The European Union has suspended the planned extension of its emissions trading scheme (ETS) to flights to and from non-EU nations, which would have forced international airlines to pay for carbon emissions.

The rules triggered anger from nations such as the US and India, with China threatening to respond by grounding European aircraft if its airliners were forced to pay.

"China threatened to ground European aircraft if its airliners were forced to pay."

India banned its airlines from complying in April, and the US Senate followed suit in September by passing a measure that effectively shielded the nation’s airlines from participating in the programme.

Climate commissioner Connie Hedegaard confirmed that due to progress being made on a global emissions deal brokered by the International Civil Aviation Organization (ICAO), the extension of the scheme had been postponed by one year. However, Hedegaard did add that the European tax would be introduced next year if no further progress had been made.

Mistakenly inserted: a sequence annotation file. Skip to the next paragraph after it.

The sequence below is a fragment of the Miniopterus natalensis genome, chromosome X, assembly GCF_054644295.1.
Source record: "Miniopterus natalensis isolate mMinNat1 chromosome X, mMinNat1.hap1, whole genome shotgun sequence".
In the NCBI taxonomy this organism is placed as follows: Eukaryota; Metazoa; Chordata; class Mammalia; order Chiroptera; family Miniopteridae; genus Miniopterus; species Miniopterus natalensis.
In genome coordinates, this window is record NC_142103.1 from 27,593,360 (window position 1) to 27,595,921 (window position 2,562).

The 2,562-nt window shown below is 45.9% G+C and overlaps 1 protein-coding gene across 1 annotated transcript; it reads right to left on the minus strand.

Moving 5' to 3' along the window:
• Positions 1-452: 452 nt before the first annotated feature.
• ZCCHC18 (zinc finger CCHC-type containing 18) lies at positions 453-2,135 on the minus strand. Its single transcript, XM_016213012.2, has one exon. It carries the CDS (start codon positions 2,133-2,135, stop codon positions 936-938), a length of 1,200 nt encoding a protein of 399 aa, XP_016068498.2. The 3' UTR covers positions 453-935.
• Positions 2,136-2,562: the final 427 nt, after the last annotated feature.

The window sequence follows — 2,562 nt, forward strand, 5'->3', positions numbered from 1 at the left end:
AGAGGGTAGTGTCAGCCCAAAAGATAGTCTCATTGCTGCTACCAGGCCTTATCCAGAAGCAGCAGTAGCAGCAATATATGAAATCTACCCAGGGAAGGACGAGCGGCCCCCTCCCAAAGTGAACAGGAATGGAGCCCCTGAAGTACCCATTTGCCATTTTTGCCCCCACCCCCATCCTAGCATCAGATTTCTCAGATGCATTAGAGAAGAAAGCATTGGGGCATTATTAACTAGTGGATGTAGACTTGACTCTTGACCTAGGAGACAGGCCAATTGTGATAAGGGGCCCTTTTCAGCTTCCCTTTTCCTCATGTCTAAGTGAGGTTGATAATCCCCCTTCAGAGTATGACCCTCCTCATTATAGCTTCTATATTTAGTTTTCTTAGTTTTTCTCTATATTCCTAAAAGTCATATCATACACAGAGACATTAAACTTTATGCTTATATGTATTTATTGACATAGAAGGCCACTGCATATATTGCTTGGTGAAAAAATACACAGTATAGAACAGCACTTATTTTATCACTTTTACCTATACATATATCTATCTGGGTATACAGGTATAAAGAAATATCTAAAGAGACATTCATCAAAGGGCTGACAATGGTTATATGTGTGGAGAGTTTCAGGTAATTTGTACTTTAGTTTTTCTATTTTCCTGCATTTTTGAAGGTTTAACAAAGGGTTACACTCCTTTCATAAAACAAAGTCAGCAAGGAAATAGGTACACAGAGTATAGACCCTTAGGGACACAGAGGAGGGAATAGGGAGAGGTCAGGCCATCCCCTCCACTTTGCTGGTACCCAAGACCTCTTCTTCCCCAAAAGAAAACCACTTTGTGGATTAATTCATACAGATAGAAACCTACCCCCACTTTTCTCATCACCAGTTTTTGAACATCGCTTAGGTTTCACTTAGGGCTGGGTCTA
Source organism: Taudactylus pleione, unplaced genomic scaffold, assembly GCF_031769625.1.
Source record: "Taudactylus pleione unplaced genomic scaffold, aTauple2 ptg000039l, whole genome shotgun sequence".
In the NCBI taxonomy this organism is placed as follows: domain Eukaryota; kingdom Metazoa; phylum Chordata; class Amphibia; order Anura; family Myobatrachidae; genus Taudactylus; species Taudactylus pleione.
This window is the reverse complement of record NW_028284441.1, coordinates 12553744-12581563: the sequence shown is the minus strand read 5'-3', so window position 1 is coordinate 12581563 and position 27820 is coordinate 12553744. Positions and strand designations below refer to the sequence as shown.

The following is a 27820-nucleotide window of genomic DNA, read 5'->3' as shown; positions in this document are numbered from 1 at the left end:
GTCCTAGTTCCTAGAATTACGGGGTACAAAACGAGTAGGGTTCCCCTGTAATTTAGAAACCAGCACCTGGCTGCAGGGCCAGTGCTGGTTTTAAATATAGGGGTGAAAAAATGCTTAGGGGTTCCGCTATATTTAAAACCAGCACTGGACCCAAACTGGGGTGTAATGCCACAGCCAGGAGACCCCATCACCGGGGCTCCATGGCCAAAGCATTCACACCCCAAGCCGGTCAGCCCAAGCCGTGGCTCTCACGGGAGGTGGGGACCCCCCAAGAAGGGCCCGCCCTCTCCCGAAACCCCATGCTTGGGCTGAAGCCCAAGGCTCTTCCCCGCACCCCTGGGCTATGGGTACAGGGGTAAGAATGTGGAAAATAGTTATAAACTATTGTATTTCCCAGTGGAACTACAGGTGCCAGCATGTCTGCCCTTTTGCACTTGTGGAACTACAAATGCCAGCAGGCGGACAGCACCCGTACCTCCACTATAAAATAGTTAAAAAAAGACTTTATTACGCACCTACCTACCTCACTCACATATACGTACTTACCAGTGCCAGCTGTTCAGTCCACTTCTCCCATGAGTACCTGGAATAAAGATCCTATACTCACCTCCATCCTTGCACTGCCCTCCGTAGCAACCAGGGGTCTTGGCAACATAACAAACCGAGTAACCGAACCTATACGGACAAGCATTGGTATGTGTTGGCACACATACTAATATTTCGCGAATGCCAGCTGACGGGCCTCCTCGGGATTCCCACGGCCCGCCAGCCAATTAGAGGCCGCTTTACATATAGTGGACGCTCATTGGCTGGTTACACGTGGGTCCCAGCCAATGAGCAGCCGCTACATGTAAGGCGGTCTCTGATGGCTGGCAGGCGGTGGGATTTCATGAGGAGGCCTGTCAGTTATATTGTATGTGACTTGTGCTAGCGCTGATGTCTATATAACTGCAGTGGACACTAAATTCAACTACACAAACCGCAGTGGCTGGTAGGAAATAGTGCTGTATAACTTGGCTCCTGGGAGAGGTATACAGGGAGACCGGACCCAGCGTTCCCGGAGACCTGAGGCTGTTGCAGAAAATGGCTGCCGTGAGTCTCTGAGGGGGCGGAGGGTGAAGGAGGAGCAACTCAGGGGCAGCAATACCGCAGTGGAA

The postponement follows an ICAO general meeting last week, during which the organisation agreed to move towards a market-based mechanism for emissions trading.

Criticism has stemmed from the cost incurred by airlines as a result of the scheme coming at a time of doubt within the industry. Estimates produced by Airlines for America claimed that US airlines would pay at least $3.1bn through 2020 as a result of the scheme, while other airlines have suggested a worldwide cost of approximately €17.5bn ($22.3bn) in the same time period.

The EU has defended its stance, arguing that the scheme would only add between €4 and €24 to the price of each long-haul flight.